Well I will be in Lusaka for about a week

2008 09 02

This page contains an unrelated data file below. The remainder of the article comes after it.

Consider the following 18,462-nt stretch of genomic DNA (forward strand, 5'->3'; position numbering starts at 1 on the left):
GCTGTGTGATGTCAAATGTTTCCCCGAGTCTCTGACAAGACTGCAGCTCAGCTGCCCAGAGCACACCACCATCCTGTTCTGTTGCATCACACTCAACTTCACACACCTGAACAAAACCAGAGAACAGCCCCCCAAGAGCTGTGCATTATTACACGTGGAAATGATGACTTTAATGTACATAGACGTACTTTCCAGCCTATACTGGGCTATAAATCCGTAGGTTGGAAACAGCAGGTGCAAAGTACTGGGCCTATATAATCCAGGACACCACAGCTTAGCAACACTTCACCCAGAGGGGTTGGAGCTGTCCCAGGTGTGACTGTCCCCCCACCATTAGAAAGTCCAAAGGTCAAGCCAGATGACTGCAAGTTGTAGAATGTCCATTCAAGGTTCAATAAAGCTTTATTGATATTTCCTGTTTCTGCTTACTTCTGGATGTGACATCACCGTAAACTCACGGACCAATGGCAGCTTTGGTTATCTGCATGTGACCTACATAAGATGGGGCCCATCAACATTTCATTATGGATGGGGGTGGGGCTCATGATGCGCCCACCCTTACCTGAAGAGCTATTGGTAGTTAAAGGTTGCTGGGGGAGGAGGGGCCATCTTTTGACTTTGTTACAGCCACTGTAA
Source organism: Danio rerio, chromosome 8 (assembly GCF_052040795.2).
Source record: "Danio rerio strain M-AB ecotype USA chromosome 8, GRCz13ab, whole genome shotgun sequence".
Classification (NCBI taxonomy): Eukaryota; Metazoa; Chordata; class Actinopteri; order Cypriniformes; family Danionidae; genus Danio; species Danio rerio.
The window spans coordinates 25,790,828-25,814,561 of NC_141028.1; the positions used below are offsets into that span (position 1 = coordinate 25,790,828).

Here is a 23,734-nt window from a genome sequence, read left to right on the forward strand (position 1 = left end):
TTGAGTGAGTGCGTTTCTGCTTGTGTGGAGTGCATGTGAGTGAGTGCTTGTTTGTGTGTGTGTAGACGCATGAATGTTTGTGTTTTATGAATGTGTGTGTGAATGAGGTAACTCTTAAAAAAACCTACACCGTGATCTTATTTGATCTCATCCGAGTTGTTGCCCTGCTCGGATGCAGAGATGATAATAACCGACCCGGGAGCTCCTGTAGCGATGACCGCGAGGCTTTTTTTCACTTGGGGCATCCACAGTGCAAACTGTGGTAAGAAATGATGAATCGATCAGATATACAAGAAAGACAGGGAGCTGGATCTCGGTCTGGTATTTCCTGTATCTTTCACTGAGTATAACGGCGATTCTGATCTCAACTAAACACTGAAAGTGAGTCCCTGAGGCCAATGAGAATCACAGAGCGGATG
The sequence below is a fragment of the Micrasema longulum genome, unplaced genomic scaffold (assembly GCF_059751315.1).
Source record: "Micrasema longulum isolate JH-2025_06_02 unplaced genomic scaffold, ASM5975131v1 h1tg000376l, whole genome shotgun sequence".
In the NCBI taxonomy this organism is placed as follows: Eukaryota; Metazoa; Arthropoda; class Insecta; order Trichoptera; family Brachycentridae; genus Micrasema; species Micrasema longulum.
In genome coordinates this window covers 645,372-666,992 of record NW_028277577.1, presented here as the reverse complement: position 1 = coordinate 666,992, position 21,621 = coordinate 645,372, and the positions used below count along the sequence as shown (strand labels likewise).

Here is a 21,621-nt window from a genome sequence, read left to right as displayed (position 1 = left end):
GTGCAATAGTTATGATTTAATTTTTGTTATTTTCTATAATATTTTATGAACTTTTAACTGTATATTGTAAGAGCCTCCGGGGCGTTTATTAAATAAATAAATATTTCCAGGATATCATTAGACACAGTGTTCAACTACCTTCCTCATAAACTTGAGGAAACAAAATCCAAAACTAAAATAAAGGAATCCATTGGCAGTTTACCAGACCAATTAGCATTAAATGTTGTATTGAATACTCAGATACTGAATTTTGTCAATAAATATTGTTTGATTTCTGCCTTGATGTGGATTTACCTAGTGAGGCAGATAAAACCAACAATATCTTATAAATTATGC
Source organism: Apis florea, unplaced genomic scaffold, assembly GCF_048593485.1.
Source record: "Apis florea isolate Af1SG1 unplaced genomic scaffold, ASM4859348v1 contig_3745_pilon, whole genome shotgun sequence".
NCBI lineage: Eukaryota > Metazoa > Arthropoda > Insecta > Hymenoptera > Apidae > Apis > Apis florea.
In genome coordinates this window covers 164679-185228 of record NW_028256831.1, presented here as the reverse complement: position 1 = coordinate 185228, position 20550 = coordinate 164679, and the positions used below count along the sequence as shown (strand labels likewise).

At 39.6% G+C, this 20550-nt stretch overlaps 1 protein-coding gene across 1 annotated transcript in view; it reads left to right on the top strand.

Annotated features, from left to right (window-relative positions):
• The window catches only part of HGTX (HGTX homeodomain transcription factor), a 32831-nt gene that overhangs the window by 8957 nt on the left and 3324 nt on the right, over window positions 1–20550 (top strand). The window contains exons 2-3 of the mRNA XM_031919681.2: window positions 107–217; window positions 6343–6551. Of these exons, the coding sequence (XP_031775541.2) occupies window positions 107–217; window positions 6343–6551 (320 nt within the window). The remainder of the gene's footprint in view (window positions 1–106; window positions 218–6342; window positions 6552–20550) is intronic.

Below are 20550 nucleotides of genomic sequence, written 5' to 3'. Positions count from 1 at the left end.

Well I will be in Lusaka for about a week while the cargo-trike is being created. Being in Lusaka feels like I am in a different country from the village. Lusaka is kind of like Hartford would have been like in the 1990’s if it didn’t have any environmental regulations on vehicles. Whereas the village is kind of like the US in the frontier towns of the 1800’s (save for prevalence of cell phones, radio and plastic bags/bottles). Lusaka actually has sky scrapers and strip malls. I will try to take some pictures of the city this week so that it can be contrasted. We went to the machine shop around 830 and came up with a rough idea of how to convert the one speed very heavy cargo trike into something comfortably rideable on roads unpaved and sandy with steep hills. Ideally I wanted to convert it into a recumbent cycle however that required buying some more parts, which required going back to the PC headquarters to try to get the funds to go and purchase the parts. This took until lunch time and it seemed that the funs would not really be available because PC was facing a budget crunch (like every government office except for the military) so we would have to go after lunch. In the mean time I talked to some volunteers who were headed back from a vacation in Malawi. I also found that a bunch of “junk” that had been piled up since I had been here was going to be trashed or worse burned. Most of the “junk” however could have been used in schools (most of it was chairs that had a few problems with them but could be fixed very easily) or other places in need of resources. I asked, or more pleaded with a number of PC admin people however they all seemed to think it would be too much of a hassle and they had been sitting there for six months and they needed to go and that transporting them. I thought, surely in those months a volunteer could have found a place that was in need of some chairs and a vehicle that was not loaded to max to bring them but the truck had already left but anyway. I wish Sub Saharan Africa had the infrastructure to transport things using methods other then petrol but as first world countries do not, it’s a fantasy in the near future. Had lunch from the cook at the headquarters then met for a while with the APCD. At about 1500 I went back to the shop and we did a little reworking of the plan. Unfortunately we won’t be able to begin work until Thursday because Wednesday the 3rd is the day of Mwanawasa’s burial and is a national holiday so pretty much all business and a lot of roads will be closed. Got back and spent the rest of the evening on the internet.

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